Recycling in Missoula: Up and Coming

As an obsessive recycler, I look for recycling facilities wherever I go. I tried to find them in Baton Rouge when Todd had surgery on his ear, and I think I succeeded, though I apparently left no record of it on Beth at Home and Abroad except a note that I had emailed someone about it.

Missoula is a little more recycling-friendly. My landlady told me I could buy a blue trash bag, put all my recycling in it, and put it out next to the trash can. The trash company would then take care of sorting the paper from the cans and plastic bottles. I haven’t bought any of those bags because, as far as I know, they’re available only at the Missoula Recyclery, and if I have to go there I might as well just take my recycling there.

Until recently, glass wasn’t recycled in Missoula, but now it can be taken to Target or to the Recyclery. Glass doesn’t seem to be a profitable recycling material (glass isn’t recycled much in Kansas City, where I grew up, either), perhaps because so many things that used to be made of glass are now made of plastic.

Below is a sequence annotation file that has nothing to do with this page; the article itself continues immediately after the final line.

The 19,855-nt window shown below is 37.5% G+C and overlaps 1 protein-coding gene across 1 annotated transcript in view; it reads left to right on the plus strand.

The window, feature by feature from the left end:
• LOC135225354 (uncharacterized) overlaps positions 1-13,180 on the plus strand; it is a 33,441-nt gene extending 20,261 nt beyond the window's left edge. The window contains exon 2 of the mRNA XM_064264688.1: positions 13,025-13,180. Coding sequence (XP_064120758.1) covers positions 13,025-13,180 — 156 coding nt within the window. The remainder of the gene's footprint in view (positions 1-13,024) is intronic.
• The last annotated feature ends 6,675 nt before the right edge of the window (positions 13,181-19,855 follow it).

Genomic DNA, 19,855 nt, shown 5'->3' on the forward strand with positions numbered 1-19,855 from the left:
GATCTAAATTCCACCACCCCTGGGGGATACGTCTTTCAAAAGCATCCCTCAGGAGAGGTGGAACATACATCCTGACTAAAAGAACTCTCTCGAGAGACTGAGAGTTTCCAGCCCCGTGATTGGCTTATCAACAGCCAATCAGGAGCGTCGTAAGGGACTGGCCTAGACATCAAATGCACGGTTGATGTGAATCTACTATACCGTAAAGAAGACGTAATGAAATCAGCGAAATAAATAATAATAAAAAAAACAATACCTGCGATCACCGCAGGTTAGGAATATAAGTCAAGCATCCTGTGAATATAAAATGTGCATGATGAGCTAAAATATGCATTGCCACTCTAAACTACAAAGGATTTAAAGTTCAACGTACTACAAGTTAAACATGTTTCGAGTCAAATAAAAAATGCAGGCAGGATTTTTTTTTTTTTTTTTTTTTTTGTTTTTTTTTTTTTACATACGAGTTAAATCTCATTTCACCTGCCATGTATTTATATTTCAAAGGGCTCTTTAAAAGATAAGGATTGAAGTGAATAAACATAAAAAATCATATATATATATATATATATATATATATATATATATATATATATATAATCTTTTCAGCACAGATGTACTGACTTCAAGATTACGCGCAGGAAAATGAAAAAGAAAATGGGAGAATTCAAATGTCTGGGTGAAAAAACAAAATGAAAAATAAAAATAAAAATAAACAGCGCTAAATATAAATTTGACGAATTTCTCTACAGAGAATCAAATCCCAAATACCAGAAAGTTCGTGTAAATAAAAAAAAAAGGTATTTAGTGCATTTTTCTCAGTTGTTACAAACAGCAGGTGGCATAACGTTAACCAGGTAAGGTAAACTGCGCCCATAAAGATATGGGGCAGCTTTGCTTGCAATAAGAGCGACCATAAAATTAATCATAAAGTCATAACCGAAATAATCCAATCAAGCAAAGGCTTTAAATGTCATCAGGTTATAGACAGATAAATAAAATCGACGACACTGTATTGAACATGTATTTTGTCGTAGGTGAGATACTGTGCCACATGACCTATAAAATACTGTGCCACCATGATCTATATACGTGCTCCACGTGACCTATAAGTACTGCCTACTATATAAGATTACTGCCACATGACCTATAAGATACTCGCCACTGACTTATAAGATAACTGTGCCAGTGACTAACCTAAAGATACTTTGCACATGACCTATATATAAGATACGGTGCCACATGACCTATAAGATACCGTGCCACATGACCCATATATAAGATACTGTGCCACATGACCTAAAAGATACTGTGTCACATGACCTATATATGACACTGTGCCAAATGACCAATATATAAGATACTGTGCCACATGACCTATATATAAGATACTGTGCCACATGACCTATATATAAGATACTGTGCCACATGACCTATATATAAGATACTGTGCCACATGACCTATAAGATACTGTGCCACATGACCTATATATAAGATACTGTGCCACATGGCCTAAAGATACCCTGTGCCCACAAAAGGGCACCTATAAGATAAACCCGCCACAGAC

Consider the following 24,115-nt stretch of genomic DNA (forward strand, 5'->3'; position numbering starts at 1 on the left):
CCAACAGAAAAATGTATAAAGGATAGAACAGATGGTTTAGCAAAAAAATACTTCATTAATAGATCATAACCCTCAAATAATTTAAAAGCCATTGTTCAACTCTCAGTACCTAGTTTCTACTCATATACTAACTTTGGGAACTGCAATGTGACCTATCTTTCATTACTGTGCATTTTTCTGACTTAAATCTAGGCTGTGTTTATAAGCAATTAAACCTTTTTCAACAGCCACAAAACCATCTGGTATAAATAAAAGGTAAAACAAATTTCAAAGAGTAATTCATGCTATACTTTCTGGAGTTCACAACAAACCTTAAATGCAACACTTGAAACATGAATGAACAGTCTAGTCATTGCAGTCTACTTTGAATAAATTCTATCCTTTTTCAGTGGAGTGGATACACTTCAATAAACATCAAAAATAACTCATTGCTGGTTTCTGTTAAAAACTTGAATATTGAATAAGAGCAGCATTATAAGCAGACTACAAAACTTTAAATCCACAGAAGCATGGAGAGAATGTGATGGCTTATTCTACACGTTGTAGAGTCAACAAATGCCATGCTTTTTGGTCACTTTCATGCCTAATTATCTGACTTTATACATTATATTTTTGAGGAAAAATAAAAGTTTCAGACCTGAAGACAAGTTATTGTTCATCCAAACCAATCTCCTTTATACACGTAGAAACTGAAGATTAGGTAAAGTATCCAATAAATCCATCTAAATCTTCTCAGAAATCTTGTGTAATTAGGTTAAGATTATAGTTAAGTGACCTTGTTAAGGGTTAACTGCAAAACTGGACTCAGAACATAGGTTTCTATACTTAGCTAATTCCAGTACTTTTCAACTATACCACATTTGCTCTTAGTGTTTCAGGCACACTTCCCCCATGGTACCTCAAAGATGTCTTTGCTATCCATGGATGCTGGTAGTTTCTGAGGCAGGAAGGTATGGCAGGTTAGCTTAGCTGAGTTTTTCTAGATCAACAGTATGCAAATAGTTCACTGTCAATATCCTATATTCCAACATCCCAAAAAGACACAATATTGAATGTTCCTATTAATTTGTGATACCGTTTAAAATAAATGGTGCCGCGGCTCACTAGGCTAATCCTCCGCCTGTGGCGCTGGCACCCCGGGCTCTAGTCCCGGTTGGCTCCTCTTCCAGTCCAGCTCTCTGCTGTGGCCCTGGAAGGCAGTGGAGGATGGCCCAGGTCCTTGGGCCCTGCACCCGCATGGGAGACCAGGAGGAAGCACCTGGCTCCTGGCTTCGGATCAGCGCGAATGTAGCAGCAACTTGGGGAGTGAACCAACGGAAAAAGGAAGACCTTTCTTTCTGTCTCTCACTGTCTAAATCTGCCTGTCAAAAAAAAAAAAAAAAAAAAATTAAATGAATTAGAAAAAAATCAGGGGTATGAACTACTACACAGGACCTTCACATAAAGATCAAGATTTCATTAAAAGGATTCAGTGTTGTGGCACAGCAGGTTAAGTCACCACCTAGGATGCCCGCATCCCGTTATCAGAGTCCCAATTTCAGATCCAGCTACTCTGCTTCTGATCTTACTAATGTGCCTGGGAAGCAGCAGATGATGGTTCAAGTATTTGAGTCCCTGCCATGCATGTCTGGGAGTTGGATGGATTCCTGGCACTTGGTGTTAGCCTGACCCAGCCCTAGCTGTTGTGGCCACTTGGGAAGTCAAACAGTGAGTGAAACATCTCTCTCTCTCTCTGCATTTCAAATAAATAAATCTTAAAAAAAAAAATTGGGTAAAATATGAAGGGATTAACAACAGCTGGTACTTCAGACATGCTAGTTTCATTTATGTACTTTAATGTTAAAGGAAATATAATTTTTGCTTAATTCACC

When Todd and I did laundry last week, I noticed that Grimebusters wasn’t recycling. recycling, Missoula Recyclery, Beth Partin's photosI was tempted to fish the plastics out of the trash can and take them home, but then my fear of being weird in public kicked in. Later I thought of asking the owners if I could collect their recycling for the month I was in Missoula. But then I thought, Am I going to do this for every non-recycling business I patronize in Missoula? That didn’t seem very practical either.

Correction: Grimebusters does recycle aluminum cans.

I guess I could take the recyclables I find on the days I do laundry there.

I was spoiled in Boulder; I know that. There were several trash companies that recycled; I could take my recyclables to Eco-Cycle’s centers in several cities nearby; I could take even more esoteric items to the Hard-to-Recycle Center in Boulder or the hazardous waste center in Boulder. Boulder residents enjoyed a “pay-as-you-throw” program which made it cheap for them to recycle.

Missoula isn’t that far along. When we attended the Out to Lunch concert and market on Wednesday, I noticed that cans and bottles were being recycled, but most people were providing plastic utensils with their food, which then get thrown away after one use. It wasn’t Zero Waste, but it was definitely better than nothing.

I need to figure out what I can do to promote Zero Waste on this trip. It’s hard to do much in a month, but there must be something I can do.